Crystal structures of two proteins, BVU_4064 and BF1687, from B. vulgatus and B. fragilis species of the genus Bacteroides have been determined as part of the JCSG’s effort to carry out structure-based functional annotation of proteins that are part of the human gut microbiome. Structures of both proteins show a comparable bilobed structure with a two-domain architecture: an N-terminal DUF3869 domain of PF12985 family and a C-terminal domain characterized only in BVU_4064 protein as DUF3870 belonging to PF12986 family. Our analysis of these proteins based on sequence and structure comparisons suggests that the N-terminal domain might function as an extracellular adhesion or carbohydrate-interaction module that is linked to the bacterial membrane via a lipid anchor conjugated to the lipobox. This is consistent with similarities to proteins from the Pfam Transthyretin superfamily. As a result of this analysis, DUF3869 domain has been added to the Transthyretin clan in Pfam.
The C-terminal domain is structurally similar to bacterial pore-forming domain of toxins like Clostridium perfringens Epsilon and Aerolysin. It remains to be seen if these C-terminal domains might mediate interactions with lipids in the extracellular matrix of these Bacteroides species by themselves or via the inter-domain hydrophobic groove formed with the N-terminal domain. Finally, the histidine-rich C-terminal regions, present in both of our proteins, but is found ordered in one of them, resembles a hammer-head motif of the SET domains . We speculate that this motif could mediate a specific interaction either with metals or charged moieties in the bacterial cell wall .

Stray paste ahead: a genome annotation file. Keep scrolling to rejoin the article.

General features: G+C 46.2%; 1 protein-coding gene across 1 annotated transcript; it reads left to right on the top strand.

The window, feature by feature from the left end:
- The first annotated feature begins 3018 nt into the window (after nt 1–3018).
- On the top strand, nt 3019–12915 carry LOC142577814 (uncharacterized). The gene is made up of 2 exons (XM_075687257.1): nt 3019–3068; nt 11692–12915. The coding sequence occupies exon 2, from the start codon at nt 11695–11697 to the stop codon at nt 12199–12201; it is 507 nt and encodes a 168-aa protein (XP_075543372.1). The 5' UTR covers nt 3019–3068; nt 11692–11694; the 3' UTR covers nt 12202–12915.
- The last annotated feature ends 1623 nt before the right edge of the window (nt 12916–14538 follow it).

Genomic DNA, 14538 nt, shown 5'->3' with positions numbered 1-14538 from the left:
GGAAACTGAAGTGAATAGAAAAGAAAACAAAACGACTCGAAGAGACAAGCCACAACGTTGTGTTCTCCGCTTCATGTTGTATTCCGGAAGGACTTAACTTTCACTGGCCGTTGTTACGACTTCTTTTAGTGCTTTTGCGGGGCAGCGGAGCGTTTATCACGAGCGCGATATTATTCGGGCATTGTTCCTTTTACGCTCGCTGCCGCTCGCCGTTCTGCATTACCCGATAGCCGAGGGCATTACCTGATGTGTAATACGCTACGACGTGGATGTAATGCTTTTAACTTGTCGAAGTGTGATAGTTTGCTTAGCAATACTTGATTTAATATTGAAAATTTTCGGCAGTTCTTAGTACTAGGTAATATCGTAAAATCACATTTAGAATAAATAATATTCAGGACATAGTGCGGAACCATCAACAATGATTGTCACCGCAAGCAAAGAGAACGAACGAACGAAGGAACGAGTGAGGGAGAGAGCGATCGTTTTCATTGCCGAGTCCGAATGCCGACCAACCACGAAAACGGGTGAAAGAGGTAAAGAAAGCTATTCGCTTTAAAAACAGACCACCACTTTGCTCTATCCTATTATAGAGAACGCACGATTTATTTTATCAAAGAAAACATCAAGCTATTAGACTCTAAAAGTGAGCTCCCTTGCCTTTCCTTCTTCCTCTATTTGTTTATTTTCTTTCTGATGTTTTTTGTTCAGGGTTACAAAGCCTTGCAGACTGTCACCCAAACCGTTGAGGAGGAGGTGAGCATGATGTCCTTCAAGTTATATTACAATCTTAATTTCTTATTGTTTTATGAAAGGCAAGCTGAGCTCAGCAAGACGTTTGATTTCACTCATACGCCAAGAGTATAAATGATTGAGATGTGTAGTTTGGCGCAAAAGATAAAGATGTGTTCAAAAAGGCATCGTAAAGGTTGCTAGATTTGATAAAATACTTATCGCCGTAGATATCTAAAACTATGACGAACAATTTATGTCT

Preliminary evidence further strengthens the idea that the two proteins reported here are prototypical members of a substantial family of proteins that are widespread in the Bacteroides genus. Sequence profile analysis uncovers several additional lipobox-containing proteins from these organisms with comparable N-terminal Transthyretin-like domains (Additional file 2) and C-terminal histidine-rich segments. Analysis of their gene-neighborhoods suggests that they are often accompanied by genes coding for proteins with OmpA-like outer-membrane β-barrel domain and/or members of the DUF940 family of proteins, which are also predicted to be lipoproteins (Additional file 2). Interestingly, multiple genes coding for Transthyretin-like domain proteins of the PF12985 family might also occur clustered together in the genome of certain Bacteroides species (Additional file 2). It is conceivable that the OmpA domain proteins help in the trafficking of the proteins with Transthyretin-like domains or that all of them (i.e. the Transthyretin-like, DUF940 and the OmpA-like proteins) interact to form different types of membrane associated complexes. Similarly organized loci with clusters of genes coding for β-sandwich domain proteins have recently been implicated in interaction with and utilization of complex carbohydrates like xyloglucan by Bacteroides species . In a similar vein, the structures and analysis reported here are likely to provide the models for a novel class of proteins utilized across the Bacteroides group of bacteria for their extracellular interactions.